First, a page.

Pig Destroyer Rattles The 'Head Cage' Of Grind
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Pig Destroyer is long overdue for its revved-up rock and roll reckoning. Now, the metal band's sixth album in two decades doesn't strut like some glammed-up rock star in tight jeans or trade in the pit for theater seats, but Head Cage does curl its barbed-wire riffs into something like a gnarled swagger. Songs regularly push the three-minute mark, grooves are explored at a prowling pace, guitarist Scott Hull's simultaneously spiraling and exacting riffs are bared with accessible hooks, J.R. Hayes' stark poetry is given over to mic-grabbing gang vocals — this is Pig Destroyer smashing the spotlight and giving its audio terror to the dark.
Two decades in, the DMV-based (that's D.C./Maryland/Virginia) band may be one of the most visible of the grindcore scene, but it's purposefully taken risks in metal by fusing death, sludge and thrash textures with extended forays into noise and drone. The wild through-line from the 30-second blasts of Explosions in Ward 6 and Prowler in the Yard to Terrifyer's restless punk thrash to the polished chaos of Phantom Limb marks not a grindcore band, but an evolutionary timeline of extreme music. Head Cage is the result of stepping back from 2012's Book Burner, a solid if sometimes staid record, and once again expanding Pig Destroyer's rampaging palette.
Don't worry: There are still tried-and-true PxDx tracks, with meatball grinders like "Dark Train" and "Terminal Itch," featuring guest vocals by Kat Katz of Agoraphobic Nosebleed (she also appears in the sludgy "Concrete Beast"). But eyebrows begin to raise with "Army of Cops," which rides a bucking mechanical bull of a riff on a blitzed groove. Another of Hull's Agoraphobic Nosebleed bandmates, Richard Johnson, spits with Hayes about the government's militaristic control, their voices set against a swirling rhythm section and Blake Harrison's terrible screeches of noise. Now bolstered by bassist John Jarvis and Misery Index drummer Adam Jarvis (who joined the band midway through Book Burner's recording), this is where Hull — forever the band's architect — doesn't so much build blocks as stretch the ceiling. You also hear that in the filthy swank of "Circle River," which dials into Pig Destroyer's thrash tendencies with rubber elasticity, allowing the full five-piece band to expand and contract around Hull's spacious guitar work.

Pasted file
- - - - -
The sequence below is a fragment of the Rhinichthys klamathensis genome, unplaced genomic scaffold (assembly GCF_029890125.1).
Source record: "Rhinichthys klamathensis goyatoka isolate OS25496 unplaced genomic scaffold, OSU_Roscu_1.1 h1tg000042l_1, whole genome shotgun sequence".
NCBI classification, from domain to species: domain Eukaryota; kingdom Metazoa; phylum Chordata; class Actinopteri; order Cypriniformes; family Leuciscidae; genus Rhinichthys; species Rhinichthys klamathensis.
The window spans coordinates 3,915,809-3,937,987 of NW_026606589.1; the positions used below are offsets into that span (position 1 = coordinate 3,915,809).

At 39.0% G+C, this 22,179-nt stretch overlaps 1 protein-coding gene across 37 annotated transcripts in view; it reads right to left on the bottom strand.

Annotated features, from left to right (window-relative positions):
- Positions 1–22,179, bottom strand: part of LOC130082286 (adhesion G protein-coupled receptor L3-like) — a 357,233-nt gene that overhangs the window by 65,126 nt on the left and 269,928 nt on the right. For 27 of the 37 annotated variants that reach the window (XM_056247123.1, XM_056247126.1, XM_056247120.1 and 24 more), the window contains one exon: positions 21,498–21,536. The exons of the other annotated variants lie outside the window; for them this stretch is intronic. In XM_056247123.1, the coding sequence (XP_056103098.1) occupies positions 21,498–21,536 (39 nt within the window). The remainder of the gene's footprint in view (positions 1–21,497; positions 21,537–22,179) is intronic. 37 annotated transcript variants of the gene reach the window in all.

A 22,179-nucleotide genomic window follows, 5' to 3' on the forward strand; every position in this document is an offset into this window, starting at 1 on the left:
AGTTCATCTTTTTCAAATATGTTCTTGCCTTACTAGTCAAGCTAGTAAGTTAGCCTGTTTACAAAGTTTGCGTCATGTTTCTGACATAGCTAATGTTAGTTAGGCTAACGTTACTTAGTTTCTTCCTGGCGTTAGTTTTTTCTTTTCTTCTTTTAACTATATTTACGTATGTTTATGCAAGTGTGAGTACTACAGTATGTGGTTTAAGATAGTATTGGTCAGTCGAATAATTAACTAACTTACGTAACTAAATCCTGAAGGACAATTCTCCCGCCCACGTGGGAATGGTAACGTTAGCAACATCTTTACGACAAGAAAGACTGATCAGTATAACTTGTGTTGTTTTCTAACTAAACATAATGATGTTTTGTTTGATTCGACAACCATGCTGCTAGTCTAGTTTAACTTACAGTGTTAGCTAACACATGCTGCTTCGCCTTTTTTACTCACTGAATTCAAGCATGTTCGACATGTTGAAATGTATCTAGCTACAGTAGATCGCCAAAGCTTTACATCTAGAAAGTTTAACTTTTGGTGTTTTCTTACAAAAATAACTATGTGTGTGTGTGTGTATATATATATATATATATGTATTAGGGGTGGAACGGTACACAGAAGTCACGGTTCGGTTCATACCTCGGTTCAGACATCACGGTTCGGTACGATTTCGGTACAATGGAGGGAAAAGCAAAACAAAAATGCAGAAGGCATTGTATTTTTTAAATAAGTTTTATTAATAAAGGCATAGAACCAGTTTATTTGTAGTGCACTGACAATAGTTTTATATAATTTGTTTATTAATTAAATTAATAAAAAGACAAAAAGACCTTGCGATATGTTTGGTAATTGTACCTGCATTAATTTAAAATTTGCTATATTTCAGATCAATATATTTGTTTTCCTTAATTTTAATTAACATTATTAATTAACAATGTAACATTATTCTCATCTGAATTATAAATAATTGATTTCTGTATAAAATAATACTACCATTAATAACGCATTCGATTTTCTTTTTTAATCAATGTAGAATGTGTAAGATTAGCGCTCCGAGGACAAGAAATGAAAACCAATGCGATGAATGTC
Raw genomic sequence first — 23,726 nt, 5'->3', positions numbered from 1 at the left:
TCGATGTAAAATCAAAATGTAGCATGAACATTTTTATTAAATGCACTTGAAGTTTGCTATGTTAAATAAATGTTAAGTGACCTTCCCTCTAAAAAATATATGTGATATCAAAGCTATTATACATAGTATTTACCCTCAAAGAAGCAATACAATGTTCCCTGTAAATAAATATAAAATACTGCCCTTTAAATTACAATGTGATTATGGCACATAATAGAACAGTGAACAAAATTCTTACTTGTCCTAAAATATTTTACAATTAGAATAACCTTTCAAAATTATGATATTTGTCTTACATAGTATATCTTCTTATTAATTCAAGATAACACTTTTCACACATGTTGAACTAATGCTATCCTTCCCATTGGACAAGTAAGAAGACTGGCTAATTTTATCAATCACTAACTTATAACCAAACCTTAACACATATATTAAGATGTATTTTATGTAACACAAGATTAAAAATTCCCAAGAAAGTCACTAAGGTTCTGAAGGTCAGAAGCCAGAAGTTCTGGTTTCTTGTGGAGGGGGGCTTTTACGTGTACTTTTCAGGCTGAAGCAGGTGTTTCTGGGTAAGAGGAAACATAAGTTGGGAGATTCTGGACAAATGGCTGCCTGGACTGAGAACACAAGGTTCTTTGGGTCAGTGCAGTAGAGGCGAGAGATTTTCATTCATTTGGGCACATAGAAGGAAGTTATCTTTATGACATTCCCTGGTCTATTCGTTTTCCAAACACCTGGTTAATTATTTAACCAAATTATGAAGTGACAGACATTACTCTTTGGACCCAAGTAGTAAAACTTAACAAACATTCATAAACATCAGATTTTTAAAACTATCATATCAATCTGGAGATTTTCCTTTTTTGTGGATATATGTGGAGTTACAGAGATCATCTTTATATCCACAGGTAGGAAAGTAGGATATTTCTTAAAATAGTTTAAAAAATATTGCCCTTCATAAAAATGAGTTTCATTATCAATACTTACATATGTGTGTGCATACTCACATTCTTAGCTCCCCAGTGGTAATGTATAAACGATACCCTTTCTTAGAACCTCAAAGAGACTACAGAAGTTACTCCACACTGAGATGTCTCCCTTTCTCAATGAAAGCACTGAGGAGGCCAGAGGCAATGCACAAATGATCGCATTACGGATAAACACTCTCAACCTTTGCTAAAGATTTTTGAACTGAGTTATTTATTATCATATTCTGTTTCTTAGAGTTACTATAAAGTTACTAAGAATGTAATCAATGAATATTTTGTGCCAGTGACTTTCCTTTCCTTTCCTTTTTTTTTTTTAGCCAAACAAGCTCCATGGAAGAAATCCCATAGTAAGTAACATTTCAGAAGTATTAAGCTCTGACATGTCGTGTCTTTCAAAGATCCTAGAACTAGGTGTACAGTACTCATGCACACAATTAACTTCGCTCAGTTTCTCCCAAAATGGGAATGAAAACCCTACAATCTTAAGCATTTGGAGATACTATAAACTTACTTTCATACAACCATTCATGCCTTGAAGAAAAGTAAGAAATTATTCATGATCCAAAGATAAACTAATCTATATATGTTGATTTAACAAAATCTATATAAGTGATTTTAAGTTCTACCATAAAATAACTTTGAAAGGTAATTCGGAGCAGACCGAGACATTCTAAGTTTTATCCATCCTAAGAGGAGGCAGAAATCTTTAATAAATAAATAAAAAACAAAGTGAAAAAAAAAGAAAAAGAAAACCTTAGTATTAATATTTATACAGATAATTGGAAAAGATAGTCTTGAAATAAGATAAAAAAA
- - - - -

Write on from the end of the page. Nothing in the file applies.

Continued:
But just as Hull finesses and reworks, so does J.R. Hayes. His lyrics, just as compact and economic as Hull's music, don't so much revel in death and violence as they portray their rot and decay on humanity, screaming about hurt and toxicity that has a profound and lasting effect. On Head Cage, he still knows how to paint a grisly image with effectively blunt minimalism, as in the blast-beaten death-thrash of "The Torture Fields" ("I ride a cockroach / Down your streets of trash / Baptized in shadow / Born in a car crash"). But age — Hayes is now 43 — has perhaps sharpened his lyrical insight, as he dips out of violent fantasy for moments like "Mt. Skull," directly into the real world:
The black house
My uncle built still stands
But now I'm just a stranger
From suburban wastelands
Now the Shenandoah's red
Everyone on Mt. Skull is dead
Everyone I love
If Hayes once channeled his twentysomething angst into brokenhearted violence, he's now thinking about mortality and its aftermath. The two Hayes seem to meet in "The Last Song," which her refers to the last song "I'll ever write about your pale skin." In the past, this youthful hurt would retch with revenge, but here he finds resolution: "I admire who you've become / I only want the best for you." If ravaging riffs and piercing electronics could ever be considered romantic, Hayes offers a striking, if blistering, portrait of letting go.
Head Cage, an apt metaphor for the device in which Pig Destroyer's music cannot be contained, closes with the seven-minute "House of Snakes." Compared with the 37-minute doom-noise epic Natasha, it's far from Pig Destroyer's longest track, but it does have the distinction of being the only one of this length on a proper album (that doesn't end with a barrage of samples). Hull flexes his riffology into new realms, as if allowing the Red-era bombast of King Crimson to barrel into the metallic hardcore mayhem of Deadguy. It's a hell of a way to end Head Cage, and it leaves a nasty dagger point in the timeline of Pig Destroyer.
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